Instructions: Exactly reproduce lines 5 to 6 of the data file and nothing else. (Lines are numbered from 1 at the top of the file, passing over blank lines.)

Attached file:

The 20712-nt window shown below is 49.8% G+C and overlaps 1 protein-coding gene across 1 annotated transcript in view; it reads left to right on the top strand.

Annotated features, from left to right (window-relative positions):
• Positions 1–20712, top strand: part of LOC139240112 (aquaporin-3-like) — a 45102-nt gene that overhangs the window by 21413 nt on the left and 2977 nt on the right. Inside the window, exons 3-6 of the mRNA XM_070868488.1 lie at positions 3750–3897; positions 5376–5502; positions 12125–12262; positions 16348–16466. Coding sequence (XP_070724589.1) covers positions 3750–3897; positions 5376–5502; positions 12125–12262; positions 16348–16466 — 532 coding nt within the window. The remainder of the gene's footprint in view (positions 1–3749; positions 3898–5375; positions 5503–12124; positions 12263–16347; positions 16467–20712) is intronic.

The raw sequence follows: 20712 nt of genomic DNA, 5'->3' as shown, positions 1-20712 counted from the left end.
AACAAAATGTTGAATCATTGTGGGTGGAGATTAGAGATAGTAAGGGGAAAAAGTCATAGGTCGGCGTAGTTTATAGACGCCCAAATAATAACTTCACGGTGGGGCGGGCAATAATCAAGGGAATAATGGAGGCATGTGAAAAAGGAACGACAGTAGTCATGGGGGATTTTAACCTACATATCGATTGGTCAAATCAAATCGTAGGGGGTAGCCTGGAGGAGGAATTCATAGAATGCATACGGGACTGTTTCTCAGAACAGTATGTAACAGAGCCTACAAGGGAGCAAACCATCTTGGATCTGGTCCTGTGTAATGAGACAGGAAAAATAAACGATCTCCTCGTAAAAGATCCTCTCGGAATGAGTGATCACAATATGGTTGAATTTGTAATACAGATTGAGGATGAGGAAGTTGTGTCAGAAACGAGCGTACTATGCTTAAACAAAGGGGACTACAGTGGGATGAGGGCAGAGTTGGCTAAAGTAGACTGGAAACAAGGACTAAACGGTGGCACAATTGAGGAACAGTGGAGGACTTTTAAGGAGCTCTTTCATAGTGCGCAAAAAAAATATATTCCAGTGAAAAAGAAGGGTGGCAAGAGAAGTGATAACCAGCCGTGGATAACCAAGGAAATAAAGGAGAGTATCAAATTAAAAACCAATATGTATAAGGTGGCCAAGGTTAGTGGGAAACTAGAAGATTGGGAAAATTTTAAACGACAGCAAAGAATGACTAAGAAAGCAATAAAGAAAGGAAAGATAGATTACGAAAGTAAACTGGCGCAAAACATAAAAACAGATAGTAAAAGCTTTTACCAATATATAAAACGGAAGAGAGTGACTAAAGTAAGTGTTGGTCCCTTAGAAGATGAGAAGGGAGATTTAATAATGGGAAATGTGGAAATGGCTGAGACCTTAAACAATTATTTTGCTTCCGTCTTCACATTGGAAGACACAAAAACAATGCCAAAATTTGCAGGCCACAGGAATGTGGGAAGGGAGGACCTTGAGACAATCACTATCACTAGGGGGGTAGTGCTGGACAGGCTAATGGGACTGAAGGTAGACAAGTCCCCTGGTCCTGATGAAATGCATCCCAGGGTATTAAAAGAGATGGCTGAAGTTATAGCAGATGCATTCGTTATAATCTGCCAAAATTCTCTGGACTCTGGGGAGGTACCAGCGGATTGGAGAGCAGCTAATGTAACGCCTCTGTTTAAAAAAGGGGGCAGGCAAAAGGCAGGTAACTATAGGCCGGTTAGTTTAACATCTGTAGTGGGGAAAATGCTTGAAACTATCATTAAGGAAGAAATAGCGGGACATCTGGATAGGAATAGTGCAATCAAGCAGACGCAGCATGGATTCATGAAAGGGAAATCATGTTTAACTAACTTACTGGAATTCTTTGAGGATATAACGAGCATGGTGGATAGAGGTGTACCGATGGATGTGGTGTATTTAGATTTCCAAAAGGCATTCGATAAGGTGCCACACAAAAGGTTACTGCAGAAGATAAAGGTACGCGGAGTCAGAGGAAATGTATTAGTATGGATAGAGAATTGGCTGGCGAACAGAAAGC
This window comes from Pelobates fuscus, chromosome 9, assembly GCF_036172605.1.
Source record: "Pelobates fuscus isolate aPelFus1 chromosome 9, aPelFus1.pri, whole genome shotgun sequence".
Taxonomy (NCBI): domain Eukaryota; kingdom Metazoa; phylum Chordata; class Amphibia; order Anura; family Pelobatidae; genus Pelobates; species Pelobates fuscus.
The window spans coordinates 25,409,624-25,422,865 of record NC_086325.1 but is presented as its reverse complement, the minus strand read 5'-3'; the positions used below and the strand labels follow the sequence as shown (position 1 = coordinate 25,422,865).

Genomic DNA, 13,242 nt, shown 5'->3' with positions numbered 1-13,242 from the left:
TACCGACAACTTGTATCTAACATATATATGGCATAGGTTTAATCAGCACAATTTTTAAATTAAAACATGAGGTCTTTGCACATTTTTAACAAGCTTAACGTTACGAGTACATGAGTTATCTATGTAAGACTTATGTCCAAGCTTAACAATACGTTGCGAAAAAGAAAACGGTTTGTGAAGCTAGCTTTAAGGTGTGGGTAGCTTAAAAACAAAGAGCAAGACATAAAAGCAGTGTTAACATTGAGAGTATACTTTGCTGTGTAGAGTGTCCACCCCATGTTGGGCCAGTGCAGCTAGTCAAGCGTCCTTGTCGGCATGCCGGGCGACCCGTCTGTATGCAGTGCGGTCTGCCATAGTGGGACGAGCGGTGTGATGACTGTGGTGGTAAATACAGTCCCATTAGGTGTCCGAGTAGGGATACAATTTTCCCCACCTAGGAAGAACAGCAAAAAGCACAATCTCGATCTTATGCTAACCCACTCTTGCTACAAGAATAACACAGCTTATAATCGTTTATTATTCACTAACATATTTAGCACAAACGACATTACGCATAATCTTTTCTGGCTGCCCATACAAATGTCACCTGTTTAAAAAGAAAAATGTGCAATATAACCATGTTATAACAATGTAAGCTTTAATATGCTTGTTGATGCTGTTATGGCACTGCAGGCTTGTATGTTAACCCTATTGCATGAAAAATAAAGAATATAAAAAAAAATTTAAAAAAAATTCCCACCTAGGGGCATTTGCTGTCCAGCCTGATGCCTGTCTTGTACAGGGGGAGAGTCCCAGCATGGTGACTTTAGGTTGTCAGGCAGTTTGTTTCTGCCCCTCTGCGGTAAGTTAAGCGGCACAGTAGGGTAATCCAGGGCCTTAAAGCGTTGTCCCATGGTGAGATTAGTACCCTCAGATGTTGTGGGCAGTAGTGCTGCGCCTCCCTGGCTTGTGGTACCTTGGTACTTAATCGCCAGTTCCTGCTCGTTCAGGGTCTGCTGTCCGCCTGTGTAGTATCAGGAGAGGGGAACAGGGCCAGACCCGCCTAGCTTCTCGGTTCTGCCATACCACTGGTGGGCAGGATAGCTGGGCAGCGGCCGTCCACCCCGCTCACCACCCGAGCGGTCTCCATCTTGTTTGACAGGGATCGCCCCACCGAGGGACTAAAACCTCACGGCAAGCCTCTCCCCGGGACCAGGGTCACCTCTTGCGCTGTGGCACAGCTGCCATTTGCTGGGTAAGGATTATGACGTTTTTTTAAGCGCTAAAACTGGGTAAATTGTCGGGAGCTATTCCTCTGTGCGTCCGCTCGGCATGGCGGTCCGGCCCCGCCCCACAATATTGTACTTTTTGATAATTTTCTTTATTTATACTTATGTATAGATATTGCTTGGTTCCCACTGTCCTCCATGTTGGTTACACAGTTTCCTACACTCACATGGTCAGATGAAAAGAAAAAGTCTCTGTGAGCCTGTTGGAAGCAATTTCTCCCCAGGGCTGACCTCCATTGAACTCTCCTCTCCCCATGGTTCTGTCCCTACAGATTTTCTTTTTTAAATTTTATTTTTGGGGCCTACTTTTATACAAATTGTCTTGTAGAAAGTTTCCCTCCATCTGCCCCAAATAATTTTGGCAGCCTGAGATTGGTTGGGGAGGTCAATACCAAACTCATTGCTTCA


AACAAAATGTTGAATCATTGTGGGTGGAGATTAGAGATAGTAAGGGGAAAAAGTCATAGGTCGGCGTAGTTTATAGACGCCCAAATAATAACTTCACGGTGGGGCGGGCAATAATCAAGGGAATAATGGAGGCATGTGAAAAAGGAACGACAGTAGTCATGGGGGATTTTAACCTACATATCGATTGGTCAAATCAAATCGTAGGGGGTAGCCTGGAGGAGGAATTCATAGAATGCATACGGGACTGTTTCTCAGAACAGTATGTAACAGAGCCTACAAGGGAGCAAACCATCTTGGATCTGGTCCTGTGTAATGAGACAGGAAAAATAAACGATCTCCTCGTAAAAGATCCTCTCGGAATGAGTGATCACAATATGGTTGAATTTGTAATACAGATTGAGGATGAGGAAGTTGTGTCAGAAACGAGCGTACTATGCTTAAACAAAGGGGACTACAGTGGGATGAGGGCAGAGTTGGCTAAAGTAGACTGGAAACAAGGACTAAACGGTGGCACAATTGAGGAACAGTGGAGGACTTTTAAGGAGCTCTTTCATAGTGCGCAAAAAAAATATATTCCAGTGAAAAAGAAGGGTGGCAAGAGAAGTGATAACCAGCCGTGGATAACCAAGGAAATAAAGGAGAGTATCAAATTAAAAACCAATATGTATAAGGTGGCCAAGGTTAGTGGGAAACTAGAAGATTGGGAAAATTTTAAACGACAGCAAAGAATGACTAAGAAAGCAATAAAGAAAGGAAAGATAGATTACGAAAGTAAACTGGCGCAAAACATAAAAACAGATAGTAAAAGCTTTTACCAATATATAAAACGGAAGAGAGTGACTAAAGTAAGTGTTGGTCCCTTAGAAGATGAGAAGGGAGATTTAATAATGGGAAATGTGGAAATGGCTGAGACCTTAAACAATTATTTTGCTTCCGTCTTCACATTGGAAGACACAAAAACAATGCCAAAATTTGCAGGCCACAGGAATGTGGGAAGGGAGGACCTTGAGACAATCACTATCACTAGGGGGGTAGTGCTGGACAGGCTAATGGGACTGAAGGTAGACAAGTCCCCTGGTCCTGATGAAATGCATCCCAGGGTATTAAAAGAGATGGCTGAAGTTATAGCAGATGCATTCGTTATAATCTGCCAAAATTCTCTGGACTCTGGGGAGGTACCAGCGGATTGGAGAGCAGCTAATGTAACGCCTCTGTTTAAAAAAGGGGGCAGGCAAAAGGCAGGTAACTATAGGCCGGTTAGTTTAACATCTGTAGTGGGGAAAATGCTTGAAACTATCATTAAGGAAGAAATAGCGGGACATCTGGATAGGAATAGTGCAATCAAGCAGACGCAGCATGGATTCATGAAAGGGAAATCATGTTTAACTAACTTACTGGAATTCTTTGAGGATATAACGAGCATGGTGGATAGAGGTGTACCGATGGATGTGGTGTATTTAGATTTCCAAAAGGCATTCGATAAGGTGCCACACAAAAGGTTACTGCAGAAGATAAAGGTACGCGGAGTCAGAGGAAATGTATTAGTATGGATAGAGAATTGGCTGGCGAACAGAAAGC
This window comes from Pelobates fuscus, chromosome 9, assembly GCF_036172605.1.